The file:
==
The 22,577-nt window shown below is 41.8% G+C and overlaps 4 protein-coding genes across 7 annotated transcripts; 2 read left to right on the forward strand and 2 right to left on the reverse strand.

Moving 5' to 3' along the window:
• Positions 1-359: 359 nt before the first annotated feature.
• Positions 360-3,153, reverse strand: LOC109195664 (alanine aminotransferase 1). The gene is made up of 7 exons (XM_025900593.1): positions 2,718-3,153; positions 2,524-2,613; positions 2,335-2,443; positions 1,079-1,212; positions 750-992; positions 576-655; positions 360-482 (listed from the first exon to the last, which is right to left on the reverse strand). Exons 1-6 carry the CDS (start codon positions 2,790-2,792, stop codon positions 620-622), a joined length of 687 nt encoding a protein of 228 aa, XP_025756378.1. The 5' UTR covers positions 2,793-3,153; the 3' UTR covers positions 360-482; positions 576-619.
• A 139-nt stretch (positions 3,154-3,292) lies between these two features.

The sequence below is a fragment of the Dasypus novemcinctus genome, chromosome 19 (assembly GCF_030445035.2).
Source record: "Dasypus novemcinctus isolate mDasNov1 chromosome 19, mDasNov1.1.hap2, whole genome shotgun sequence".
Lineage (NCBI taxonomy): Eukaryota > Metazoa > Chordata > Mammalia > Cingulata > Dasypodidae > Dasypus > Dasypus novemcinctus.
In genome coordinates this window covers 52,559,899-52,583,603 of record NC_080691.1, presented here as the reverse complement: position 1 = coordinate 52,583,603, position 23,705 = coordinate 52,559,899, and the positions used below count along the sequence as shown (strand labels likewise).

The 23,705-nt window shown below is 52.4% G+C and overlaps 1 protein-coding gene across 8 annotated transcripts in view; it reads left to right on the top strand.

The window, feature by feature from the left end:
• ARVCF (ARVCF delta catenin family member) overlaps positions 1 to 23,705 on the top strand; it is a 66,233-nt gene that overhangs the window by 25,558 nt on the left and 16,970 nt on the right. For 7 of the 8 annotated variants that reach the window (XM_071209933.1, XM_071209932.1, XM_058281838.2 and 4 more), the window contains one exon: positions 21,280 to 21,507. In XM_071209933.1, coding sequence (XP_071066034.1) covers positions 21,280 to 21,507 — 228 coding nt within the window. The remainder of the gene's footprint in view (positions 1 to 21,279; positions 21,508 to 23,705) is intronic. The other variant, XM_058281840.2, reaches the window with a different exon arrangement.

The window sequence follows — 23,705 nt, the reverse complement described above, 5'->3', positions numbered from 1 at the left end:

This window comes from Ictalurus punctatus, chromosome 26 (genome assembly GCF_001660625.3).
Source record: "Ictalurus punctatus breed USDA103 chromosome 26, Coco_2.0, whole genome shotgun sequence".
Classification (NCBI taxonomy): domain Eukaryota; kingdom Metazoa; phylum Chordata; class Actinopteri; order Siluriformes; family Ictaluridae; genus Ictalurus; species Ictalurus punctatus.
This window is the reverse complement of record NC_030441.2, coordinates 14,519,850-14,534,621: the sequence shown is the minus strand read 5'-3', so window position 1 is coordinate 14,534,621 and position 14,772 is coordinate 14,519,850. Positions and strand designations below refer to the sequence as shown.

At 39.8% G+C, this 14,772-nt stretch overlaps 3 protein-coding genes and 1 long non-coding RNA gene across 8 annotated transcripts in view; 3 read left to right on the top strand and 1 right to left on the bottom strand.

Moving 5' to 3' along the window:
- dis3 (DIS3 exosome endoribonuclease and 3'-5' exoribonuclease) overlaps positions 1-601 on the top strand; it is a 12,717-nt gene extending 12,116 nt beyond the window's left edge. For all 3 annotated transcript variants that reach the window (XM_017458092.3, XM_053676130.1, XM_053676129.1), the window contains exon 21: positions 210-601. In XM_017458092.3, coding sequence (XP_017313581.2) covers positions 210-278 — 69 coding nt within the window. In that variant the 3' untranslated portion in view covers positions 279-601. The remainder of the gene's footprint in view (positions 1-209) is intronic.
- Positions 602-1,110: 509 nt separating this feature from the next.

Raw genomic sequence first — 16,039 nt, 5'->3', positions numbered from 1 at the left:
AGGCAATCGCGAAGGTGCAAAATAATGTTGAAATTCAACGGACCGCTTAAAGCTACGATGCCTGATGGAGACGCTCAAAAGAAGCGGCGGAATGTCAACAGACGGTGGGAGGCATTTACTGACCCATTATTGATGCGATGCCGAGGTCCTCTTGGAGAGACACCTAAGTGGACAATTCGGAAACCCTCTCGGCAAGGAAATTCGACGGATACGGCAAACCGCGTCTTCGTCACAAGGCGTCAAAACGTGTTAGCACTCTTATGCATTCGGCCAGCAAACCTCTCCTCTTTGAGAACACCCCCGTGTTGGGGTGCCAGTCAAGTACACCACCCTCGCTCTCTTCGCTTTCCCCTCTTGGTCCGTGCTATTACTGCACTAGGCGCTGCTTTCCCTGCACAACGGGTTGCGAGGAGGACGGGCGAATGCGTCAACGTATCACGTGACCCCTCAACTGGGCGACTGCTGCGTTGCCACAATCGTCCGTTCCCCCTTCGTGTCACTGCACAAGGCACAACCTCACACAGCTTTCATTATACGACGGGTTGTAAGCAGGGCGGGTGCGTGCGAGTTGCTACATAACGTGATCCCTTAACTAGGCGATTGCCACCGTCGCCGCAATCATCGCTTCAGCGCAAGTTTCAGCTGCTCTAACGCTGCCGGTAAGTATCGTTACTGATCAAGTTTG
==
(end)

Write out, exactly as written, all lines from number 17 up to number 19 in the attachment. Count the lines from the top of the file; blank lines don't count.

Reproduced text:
This window is the reverse complement of record NC_030441.2, coordinates 14,519,850-14,534,621: the sequence shown is the minus strand read 5'-3', so window position 1 is coordinate 14,534,621 and position 14,772 is coordinate 14,519,850. Positions and strand designations below refer to the sequence as shown.

At 39.8% G+C, this 14,772-nt stretch overlaps 3 protein-coding genes and 1 long non-coding RNA gene across 8 annotated transcripts in view; 3 read left to right on the top strand and 1 right to left on the bottom strand.

Moving 5' to 3' along the window: